Electronic commerce for large companies

This guide provides a step-by-step description of what your company needs to do to start trading electronically with your business partners using ESAP business processes.

Getting started with electronic commerce for large companies

Buyers and seller can both save time and money when business processes, from contract to invoice, are carried out electronically according to agreed rules.

1. Choose the business process

Choose a business process depending on who you will receive information from and who you will send it to:

  • Call-off from frame contracts is common for companies that do business with the public sector and also within the construction industry.
  • Retail supply chain is a general business process for goods flow in general and specialist retail.
  • Periodic invoicing is used for billing electricity, water or telephony services as well as credit card usage.

Read the guideline and specifications for the business process you have chosen so that you can implement the process correctly.

2. Adapt your organisation

When a company starts to do business electronically, the organisation and operations will often need to be reviewed. Fewer resources will be needed to check invoices while new tasks can arise, such as checking that product range and prices are aligned with contracts. In addition routines will be needed for linking up new business partners and closing down terminated relationships. Once the organisation has been adapted, electronic commerce provides significant gains through more efficient processes.

3. Implement a system for electronic commerce

Depending on your requirements and the capabilities of your existing business system, you can choose different types of solutions for electronic commerce:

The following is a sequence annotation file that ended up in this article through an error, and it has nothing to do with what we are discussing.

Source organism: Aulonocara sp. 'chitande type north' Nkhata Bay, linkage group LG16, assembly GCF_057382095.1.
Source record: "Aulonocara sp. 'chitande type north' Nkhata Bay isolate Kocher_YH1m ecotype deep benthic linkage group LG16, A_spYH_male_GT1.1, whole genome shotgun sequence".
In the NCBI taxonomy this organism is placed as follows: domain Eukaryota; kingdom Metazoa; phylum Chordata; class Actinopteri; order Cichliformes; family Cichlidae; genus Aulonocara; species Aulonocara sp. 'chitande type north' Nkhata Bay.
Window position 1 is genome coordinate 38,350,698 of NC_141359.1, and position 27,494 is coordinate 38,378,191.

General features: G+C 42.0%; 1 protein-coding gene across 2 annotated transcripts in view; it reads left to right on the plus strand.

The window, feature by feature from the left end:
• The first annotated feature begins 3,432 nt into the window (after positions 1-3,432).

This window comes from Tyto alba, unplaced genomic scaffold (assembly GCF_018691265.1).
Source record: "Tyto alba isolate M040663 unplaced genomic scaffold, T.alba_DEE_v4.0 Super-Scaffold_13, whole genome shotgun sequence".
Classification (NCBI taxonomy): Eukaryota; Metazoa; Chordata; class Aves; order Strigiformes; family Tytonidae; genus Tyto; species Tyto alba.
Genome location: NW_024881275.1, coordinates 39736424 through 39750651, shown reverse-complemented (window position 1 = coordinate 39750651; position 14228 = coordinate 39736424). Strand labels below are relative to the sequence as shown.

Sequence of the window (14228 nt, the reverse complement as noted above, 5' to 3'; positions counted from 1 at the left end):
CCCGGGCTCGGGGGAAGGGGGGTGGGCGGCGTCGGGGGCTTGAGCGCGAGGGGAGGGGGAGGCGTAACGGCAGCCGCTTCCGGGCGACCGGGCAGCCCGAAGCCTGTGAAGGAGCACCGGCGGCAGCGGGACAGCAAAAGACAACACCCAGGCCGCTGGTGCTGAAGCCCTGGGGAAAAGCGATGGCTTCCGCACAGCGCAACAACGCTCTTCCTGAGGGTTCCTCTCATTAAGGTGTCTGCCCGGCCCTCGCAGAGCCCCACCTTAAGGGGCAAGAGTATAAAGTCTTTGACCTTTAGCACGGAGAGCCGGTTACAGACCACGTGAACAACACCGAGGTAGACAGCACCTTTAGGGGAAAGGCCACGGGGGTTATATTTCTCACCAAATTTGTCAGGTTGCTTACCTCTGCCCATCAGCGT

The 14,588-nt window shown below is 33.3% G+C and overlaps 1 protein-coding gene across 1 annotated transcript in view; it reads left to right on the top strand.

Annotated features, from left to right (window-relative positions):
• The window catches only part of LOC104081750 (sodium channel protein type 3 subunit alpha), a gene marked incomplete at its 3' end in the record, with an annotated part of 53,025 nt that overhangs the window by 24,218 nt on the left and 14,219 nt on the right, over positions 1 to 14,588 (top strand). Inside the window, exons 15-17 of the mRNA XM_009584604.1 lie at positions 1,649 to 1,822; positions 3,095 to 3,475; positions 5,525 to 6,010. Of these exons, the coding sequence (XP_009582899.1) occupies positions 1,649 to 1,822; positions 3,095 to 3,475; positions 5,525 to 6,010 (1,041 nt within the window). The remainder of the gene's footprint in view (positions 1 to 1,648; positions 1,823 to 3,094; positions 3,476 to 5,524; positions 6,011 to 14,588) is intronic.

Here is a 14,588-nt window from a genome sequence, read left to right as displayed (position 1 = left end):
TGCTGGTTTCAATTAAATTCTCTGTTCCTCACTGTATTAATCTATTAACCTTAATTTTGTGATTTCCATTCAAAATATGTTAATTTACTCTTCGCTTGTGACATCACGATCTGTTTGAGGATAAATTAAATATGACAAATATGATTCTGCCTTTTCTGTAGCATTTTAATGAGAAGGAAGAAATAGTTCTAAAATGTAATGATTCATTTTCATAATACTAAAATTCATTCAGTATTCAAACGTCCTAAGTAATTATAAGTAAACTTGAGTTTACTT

• Your business system already includes the functionality needed for electronic commerce for your chosen business process. Contact your business system supplier for more information.
  • Develop your own e-commerce solution using the guideline and specifications for your chosen business process.

Sending business information over a network requires a file transfer protocol. Check with your business partner how data communication will be handled.

4. Decide who to do business with

Find out which of your suppliers or customers already do business electronically and which can start to do so using the business process you have chosen.

5. Subscribe to a GS1 Company Prefix

In order for your business partner to see who the business messages have come from, your company needs to identify with a GLN (GS1 location number). Similarly, your business partners identify themselves so that you know who you’ve received the information from. In order to send and receive electronic business information according to GS1 Sweden’s business processes for electronic commerce, the business parties must identify with GLN. GLN is included when ordering a GS1 Company Prefix.

Fees for GS1 Company Prefix

Order GS1 Company Prefix

6. Prepare for electronic commerce

Send and receive master data about parties, delivery points, products, and so on by exchanging party information, price lists and trade item information. Your business partner might have several delivery points each of which is identified with a GLN, so you will need to set up a database with party information.

Remember that master data must not be accidentally updated since it includes such things as account numbers for payments. Consider locking the information against unauthorised access.

7. Sign an interchange agreement

Sign an interchange agreement with every business partner. This agreement assigns responsibility to the parties for the exchange and logging of business information carried in the electronic business messages.

8. Start trading electronically

When the master data is in place, your company is ready to do business in a new way by sending or receiving electronic call-offs or orders as well as information on deliveries and invoices.

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